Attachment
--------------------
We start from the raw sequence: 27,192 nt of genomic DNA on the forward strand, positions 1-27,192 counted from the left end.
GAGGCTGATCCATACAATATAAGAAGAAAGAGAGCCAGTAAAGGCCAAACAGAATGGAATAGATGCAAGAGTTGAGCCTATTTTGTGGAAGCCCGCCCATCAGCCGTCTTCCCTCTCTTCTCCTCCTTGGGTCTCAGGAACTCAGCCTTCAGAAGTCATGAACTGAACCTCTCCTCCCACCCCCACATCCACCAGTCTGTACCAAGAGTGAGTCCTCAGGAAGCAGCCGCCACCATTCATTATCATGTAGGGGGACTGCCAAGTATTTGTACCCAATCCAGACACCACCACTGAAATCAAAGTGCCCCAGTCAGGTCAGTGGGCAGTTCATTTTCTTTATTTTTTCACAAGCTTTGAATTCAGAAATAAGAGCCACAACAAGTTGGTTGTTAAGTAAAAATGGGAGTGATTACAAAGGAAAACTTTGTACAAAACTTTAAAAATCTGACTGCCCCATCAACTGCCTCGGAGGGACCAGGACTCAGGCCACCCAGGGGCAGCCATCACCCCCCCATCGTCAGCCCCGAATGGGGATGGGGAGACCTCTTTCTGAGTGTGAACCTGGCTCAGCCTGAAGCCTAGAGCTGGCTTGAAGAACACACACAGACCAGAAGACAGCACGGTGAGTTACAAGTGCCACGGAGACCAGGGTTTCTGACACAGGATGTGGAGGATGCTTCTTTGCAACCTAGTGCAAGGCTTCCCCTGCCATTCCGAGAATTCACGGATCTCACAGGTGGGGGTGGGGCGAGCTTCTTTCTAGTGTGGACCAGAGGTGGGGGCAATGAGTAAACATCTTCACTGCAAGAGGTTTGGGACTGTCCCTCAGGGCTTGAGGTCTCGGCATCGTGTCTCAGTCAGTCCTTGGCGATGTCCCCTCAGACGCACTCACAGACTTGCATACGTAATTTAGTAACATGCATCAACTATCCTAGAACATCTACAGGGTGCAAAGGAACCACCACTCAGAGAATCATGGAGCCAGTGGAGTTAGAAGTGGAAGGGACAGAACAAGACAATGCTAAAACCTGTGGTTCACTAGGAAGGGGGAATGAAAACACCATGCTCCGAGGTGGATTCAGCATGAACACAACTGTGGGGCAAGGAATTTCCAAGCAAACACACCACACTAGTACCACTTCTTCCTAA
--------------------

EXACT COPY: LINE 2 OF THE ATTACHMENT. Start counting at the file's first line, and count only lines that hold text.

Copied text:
GAGGCTGATCCATACAATATAAGAAGAAAGAGAGCCAGTAAAGGCCAAACAGAATGGAATAGATGCAAGAGTTGAGCCTATTTTGTGGAAGCCCGCCCATCAGCCGTCTTCCCTCTCTTCTCCTCCTTGGGTCTCAGGAACTCAGCCTTCAGAAGTCATGAACTGAACCTCTCCTCCCACCCCCACATCCACCAGTCTGTACCAAGAGTGAGTCCTCAGGAAGCAGCCGCCACCATTCATTATCATGTAGGGGGACTGCCAAGTATTTGTACCCAATCCAGACACCACCACTGAAATCAAAGTGCCCCAGTCAGGTCAGTGGGCAGTTCATTTTCTTTATTTTTTCACAAGCTTTGAATTCAGAAATAAGAGCCACAACAAGTTGGTTGTTAAGTAAAAATGGGAGTGATTACAAAGGAAAACTTTGTACAAAACTTTAAAAATCTGACTGCCCCATCAACTGCCTCGGAGGGACCAGGACTCAGGCCACCCAGGGGCAGCCATCACCCCCCCATCGTCAGCCCCGAATGGGGATGGGGAGACCTCTTTCTGAGTGTGAACCTGGCTCAGCCTGAAGCCTAGAGCTGGCTTGAAGAACACACACAGACCAGAAGACAGCACGGTGAGTTACAAGTGCCACGGAGACCAGGGTTTCTGACACAGGATGTGGAGGATGCTTCTTTGCAACCTAGTGCAAGGCTTCCCCTGCCATTCCGAGAATTCACGGATCTCACAGGTGGGGGTGGGGCGAGCTTCTTTCTAGTGTGGACCAGAGGTGGGGGCAATGAGTAAACATCTTCACTGCAAGAGGTTTGGGACTGTCCCTCAGGGCTTGAGGTCTCGGCATCGTGTCTCAGTCAGTCCTTGGCGATGTCCCCTCAGACGCACTCACAGACTTGCATACGTAATTTAGTAACATGCATCAACTATCCTAGAACATCTACAGGGTGCAAAGGAACCACCACTCAGAGAATCATGGAGCCAGTGGAGTTAGAAGTGGAAGGGACAGAACAAGACAATGCTAAAACCTGTGGTTCACTAGGAAGGGGGAATGAAAACACCATGCTCCGAGGTGGATTCAGCATGAACACAACTGTGGGGCAAGGAATTTCCAAGCAAACACACCACACTAGTACCACTTCTTCCTAA